Deconstructing Antisemitism In Pakistan: How Radicalisation Changed The Society
There have been heated discussions on recent hate speeches of Prime Minister Imran Khan and PML-N Vice President Maryam Nawaz against each other in their election campaign in Azad Kashmir. In his speech, Mr Khan accused Nawaz Sharif, who went abroad in 2019 for medical treatment, of attending his grandson Junaid Safdar’s polo match in the UK. In his speech, Mr Khan told the crowd that a common man cannot play polo, “You need a lot of money to keep a horse and play polo. So, tell us where this grandson got this money from. It’s your [the people’s] money!”
The next day, Maryam Nawaz addressed his comments in her speech and said:
“Junaid is now the polo team captain and is increasing Pakistan’s respect abroad. Imran says ‘that grandson’ is going abroad and playing polo; he does not even spare children. He says, where did he get the money to play polo. I did not want to bring children into it, but the way you are talking, you will get a befitting reply. He is Nawaz Sharif’s grandson, not Goldsmith’s. He is Nawaz Sharif’s grandson; he is not being raised in the lap of Jews”.
Maryam Nawaz is not the first one who uttered anti-Semitic comments. Other politicians such as Maulana Fazal-ur-Rehman have used anti-Semitic comments against Mr Khan in recent years too. Jews are commonly subjected to hostile rhetoric in the country, which overlaps with the antisemitic views prevalent throughout the Islamic world.
What is more problematic than the usual anti-Semitic comments by politicians is the society created by the ruling class in Pakistan, where such anti-Semitic remarks are sellable and call for analysis. The term “anti-Semitism” was originally coined in 1873 by Wilhelm Marr, a German political agitator in his work, “Victory of Judaism over Germanism”. His thesis was that Jews were conspiring to run the state and should be excluded from citizenship. The term found its context in the Muslim world, including Pakistan, when Israel was established in1948 as an independent state in the Middle East.
Interestingly, Pakistan was never traditionally antisemitic. It may surprise that Pakistan hosted small yet thriving Jewish communities from the 19th century until the 1960s. Yoel Reuben, a Pakistani Jew living in the Israeli town of Lod, whose family originated in Lahore, documented some of the histories of the Jewish communities with photographs of original documents. When India and Pakistan were one country, before the partition in 1947, the Jews were treated with tolerance and equality. According to a former Pakistani diplomat, Mr Wali-ur Rahman, about 2500 Jews engaged as tradesmen, artisans and civil servants lived in Karachi. By 1968, the number of Jews in Pakistan had decreased to 250; almost all were concentrated in Karachi, where there was only one synagogue, a welfare organisation, and a recreational centre. Most of them preferred to pass themselves off as “Parsees”, or Zoroastrians, due to growing intolerance for Jews in Pakistan.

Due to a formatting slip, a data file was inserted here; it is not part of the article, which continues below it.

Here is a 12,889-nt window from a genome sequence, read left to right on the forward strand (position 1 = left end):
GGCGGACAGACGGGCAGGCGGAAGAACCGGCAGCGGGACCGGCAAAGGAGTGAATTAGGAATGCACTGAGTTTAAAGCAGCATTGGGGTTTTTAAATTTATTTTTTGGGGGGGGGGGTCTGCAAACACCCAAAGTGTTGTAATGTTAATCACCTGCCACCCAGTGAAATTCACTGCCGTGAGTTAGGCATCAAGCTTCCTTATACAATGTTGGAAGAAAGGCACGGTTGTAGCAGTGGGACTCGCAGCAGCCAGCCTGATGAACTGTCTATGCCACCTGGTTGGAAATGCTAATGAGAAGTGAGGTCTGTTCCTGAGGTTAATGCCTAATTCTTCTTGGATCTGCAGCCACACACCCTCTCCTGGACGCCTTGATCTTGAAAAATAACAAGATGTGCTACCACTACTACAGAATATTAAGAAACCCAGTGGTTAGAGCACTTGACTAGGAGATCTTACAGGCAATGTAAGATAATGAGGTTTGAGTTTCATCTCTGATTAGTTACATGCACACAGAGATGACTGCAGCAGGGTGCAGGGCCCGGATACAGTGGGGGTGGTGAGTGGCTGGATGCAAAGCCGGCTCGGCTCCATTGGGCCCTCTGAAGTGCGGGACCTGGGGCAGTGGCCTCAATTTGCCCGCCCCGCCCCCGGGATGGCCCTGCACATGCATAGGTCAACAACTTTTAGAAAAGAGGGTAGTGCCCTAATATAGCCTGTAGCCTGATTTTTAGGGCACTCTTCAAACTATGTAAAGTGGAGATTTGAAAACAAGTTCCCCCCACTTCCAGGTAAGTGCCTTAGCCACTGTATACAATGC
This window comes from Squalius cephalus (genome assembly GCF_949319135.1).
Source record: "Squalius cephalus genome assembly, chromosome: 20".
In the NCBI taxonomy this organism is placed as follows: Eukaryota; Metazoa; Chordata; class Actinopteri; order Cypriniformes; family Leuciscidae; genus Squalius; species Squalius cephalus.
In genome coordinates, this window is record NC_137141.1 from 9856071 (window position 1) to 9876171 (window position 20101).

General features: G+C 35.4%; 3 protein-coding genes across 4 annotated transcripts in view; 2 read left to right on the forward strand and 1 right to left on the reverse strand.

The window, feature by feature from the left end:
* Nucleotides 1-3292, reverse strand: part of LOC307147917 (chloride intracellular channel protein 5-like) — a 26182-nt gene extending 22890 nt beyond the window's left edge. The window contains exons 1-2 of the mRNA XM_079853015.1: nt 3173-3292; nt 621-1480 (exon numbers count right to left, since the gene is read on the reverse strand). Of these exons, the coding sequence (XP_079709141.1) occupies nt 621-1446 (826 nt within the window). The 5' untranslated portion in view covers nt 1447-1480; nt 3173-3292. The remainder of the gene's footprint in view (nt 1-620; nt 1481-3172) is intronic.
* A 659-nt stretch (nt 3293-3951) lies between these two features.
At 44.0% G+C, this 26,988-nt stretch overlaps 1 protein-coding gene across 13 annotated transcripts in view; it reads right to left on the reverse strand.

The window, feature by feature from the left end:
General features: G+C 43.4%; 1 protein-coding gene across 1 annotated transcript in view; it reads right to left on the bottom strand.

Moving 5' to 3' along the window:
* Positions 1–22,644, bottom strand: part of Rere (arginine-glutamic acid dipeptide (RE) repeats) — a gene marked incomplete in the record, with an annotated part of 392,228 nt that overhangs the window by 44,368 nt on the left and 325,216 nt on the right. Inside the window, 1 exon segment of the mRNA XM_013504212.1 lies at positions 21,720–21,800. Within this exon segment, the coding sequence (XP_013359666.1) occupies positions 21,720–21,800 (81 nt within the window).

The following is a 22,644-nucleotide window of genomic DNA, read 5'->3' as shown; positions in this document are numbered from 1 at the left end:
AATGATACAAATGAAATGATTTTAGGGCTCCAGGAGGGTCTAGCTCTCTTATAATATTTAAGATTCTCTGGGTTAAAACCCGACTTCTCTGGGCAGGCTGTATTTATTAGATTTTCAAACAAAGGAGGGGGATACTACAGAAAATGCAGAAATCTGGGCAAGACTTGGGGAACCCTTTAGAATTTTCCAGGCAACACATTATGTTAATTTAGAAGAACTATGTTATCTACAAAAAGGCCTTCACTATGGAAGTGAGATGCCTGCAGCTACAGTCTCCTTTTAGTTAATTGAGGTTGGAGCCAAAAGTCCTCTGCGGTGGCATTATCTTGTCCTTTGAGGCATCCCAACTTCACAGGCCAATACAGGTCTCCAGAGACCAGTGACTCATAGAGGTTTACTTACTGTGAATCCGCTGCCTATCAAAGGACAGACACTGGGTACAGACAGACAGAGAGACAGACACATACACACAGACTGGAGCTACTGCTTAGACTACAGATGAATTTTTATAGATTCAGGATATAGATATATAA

Anti-Semitism has been induced in Pakistani society DNA because the state became ideology-driven, an ideology that excludes others. In schools, students are taught that Hindus are Kafirs (a pejorative) and Christians and Jews are enemies of Islam, liable to be killed for no other reason. The anti-Israel discourse manifests itself in the notion that Israel and Pakistan are ultimately in competition, and thus only one can flourish. In April 2008, Lt. Gen. Hamid Gul, the former chief of Pakistan’s powerful Inter-Services Intelligence, proclaimed that “two states came into existence in 1947 and 1948: one, Pakistan; two, Israel. The two are threats to each other. Ultimately, only one of them will survive.” Pakistan aligns itself with the Palestinian Muslim cause and rejects the United States insofar as it is allied with Israel.